The top Democrat in the United States Senate invited American technology titans to Capitol Hill on Wednesday, including Tesla CEO Elon Musk, Meta Platforms CEO Mark Zuckerberg, and Alphabet CEO Sundar Pichai, for a closed-door discussion on how Congress can set artificial intelligence safeguards.
Legislators are debating how to reduce the risks of the nascent technology, which has seen a surge in investment and public popularity since the release of OpenAI’s ChatGPT chatbot.
“This is an important, urgent, and in some ways unprecedented moment,” OpenAI CEO Sam Altman said as he walked into the meeting in Washington.
Lawmakers want safeguards against potentially dangerous deepfakes such as bogus videos, election interference and attacks on critical infrastructure.
“Today, we begin an enormous and complex and vital undertaking: building a foundation for bipartisan AI policy that Congress can pass,” U.S. Senate Majority Leader Chuck Schumer, a Democrat, said in opening remarks. “Congress must play a role, because without Congress we will neither maximize AI’s benefits, nor minimize its risks.”
Other attendees include Nvidia CEO Jensen Huang, Microsoft CEO Satya Nadella, IBM CEO Arvind Krishna, former Microsoft CEO Bill Gates, AFL-CIO labor federation President Liz Shuler and Senators Mike Rounds, Martin Heinrich and Todd Young.
Schumer, who talked AI with Musk in April, wants attendees to talk “about why Congress must act, what questions to ask, and how to build a consensus for safe innovation.” Sessions began at 10 a.m. ET and are to last until 5 p.m. ET.
In March, Musk and a group of AI experts and executives called for a six-month pause in developing systems more powerful than OpenAI’s GPT-4, citing potential risks to society.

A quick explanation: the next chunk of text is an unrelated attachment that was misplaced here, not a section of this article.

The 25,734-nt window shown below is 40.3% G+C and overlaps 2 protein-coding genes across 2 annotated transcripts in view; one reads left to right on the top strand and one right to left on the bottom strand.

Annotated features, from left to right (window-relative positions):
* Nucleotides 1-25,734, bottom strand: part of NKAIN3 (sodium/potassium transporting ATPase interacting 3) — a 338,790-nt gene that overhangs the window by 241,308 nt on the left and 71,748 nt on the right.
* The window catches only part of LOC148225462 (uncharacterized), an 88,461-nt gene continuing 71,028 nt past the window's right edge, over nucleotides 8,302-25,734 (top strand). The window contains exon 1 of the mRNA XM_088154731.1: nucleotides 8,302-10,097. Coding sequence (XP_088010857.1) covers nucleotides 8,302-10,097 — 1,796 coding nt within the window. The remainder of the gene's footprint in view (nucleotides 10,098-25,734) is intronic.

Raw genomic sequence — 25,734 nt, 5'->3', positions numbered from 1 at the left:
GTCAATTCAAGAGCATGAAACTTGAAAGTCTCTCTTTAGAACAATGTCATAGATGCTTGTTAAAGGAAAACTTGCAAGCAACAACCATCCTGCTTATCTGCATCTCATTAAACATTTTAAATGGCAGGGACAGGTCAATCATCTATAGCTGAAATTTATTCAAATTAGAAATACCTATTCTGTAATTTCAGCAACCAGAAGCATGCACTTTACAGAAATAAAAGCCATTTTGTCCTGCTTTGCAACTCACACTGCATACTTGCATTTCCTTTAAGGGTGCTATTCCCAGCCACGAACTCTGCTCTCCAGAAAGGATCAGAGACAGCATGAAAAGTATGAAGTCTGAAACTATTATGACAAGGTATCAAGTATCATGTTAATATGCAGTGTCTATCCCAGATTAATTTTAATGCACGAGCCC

This week, Congress is holding three separate hearings on AI. Microsoft President Brad Smith told a Senate Judiciary subcommittee on Tuesday that Congress should “require safety brakes for AI that controls or manages critical infrastructure.”
Smith compared AI safeguards to requiring circuit breakers in buildings, school buses having emergency brakes and airplanes having collision avoidance systems.
Republican Senator Josh Hawley questioned Wednesday’s closed-door session, saying Congress has failed to pass any meaningful tech legislation. “I don’t know why we would invite all the biggest monopolists in the world to come and give Congress tips on how to help them make more money,” Hawley said.
Regulators globally have been scrambling to draw up rules governing the use of generative AI, which can create text and generate images whose artificial origins are virtually undetectable.
Adobe, IBM, Nvidia and five other companies on Tuesday said they had signed President Joe Biden’s voluntary AI commitments, which require steps such as watermarking AI-generated content.
The commitments, which were announced in July, were aimed at ensuring AI’s power was not used for destructive purposes. Google, OpenAI and Microsoft signed on in July. The White House has also been working on an AI executive order.